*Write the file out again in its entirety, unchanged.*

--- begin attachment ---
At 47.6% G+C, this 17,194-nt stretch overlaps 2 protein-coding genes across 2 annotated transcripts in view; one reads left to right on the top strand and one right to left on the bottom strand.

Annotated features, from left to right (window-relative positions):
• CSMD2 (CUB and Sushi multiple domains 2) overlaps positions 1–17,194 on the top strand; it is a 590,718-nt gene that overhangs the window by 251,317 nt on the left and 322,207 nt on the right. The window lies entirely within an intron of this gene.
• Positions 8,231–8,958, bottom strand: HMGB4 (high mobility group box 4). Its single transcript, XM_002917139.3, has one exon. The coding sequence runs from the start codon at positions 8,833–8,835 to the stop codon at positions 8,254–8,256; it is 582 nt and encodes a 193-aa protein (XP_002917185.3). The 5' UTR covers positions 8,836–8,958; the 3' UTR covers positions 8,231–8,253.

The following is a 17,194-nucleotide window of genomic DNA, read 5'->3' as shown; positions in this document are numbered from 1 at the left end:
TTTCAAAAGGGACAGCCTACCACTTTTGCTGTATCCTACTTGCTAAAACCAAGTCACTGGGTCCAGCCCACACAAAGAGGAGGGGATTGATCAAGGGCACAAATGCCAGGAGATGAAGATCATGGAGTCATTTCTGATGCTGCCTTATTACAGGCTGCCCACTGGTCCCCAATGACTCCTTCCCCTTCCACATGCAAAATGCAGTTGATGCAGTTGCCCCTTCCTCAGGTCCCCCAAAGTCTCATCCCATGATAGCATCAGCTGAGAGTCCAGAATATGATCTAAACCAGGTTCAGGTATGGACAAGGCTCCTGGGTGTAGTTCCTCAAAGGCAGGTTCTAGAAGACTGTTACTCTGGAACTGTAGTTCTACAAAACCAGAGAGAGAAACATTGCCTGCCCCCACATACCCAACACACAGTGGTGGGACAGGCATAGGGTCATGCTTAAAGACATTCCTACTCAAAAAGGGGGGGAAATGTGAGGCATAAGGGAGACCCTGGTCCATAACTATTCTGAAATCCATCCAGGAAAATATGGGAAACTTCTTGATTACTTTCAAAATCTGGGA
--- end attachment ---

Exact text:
At 47.6% G+C, this 17,194-nt stretch overlaps 2 protein-coding genes across 2 annotated transcripts in view; one reads left to right on the top strand and one right to left on the bottom strand.

Annotated features, from left to right (window-relative positions):
• CSMD2 (CUB and Sushi multiple domains 2) overlaps positions 1–17,194 on the top strand; it is a 590,718-nt gene that overhangs the window by 251,317 nt on the left and 322,207 nt on the right. The window lies entirely within an intron of this gene.
• Positions 8,231–8,958, bottom strand: HMGB4 (high mobility group box 4). Its single transcript, XM_002917139.3, has one exon. The coding sequence runs from the start codon at positions 8,833–8,835 to the stop codon at positions 8,254–8,256; it is 582 nt and encodes a 193-aa protein (XP_002917185.3). The 5' UTR covers positions 8,836–8,958; the 3' UTR covers positions 8,231–8,253.

The following is a 17,194-nucleotide window of genomic DNA, read 5'->3' as shown; positions in this document are numbered from 1 at the left end:
TTTCAAAAGGGACAGCCTACCACTTTTGCTGTATCCTACTTGCTAAAACCAAGTCACTGGGTCCAGCCCACACAAAGAGGAGGGGATTGATCAAGGGCACAAATGCCAGGAGATGAAGATCATGGAGTCATTTCTGATGCTGCCTTATTACAGGCTGCCCACTGGTCCCCAATGACTCCTTCCCCTTCCACATGCAAAATGCAGTTGATGCAGTTGCCCCTTCCTCAGGTCCCCCAAAGTCTCATCCCATGATAGCATCAGCTGAGAGTCCAGAATATGATCTAAACCAGGTTCAGGTATGGACAAGGCTCCTGGGTGTAGTTCCTCAAAGGCAGGTTCTAGAAGACTGTTACTCTGGAACTGTAGTTCTACAAAACCAGAGAGAGAAACATTGCCTGCCCCCACATACCCAACACACAGTGGTGGGACAGGCATAGGGTCATGCTTAAAGACATTCCTACTCAAAAAGGGGGGGAAATGTGAGGCATAAGGGAGACCCTGGTCCATAACTATTCTGAAATCCATCCAGGAAAATATGGGAAACTTCTTGATTACTTTCAAAATCTGGGA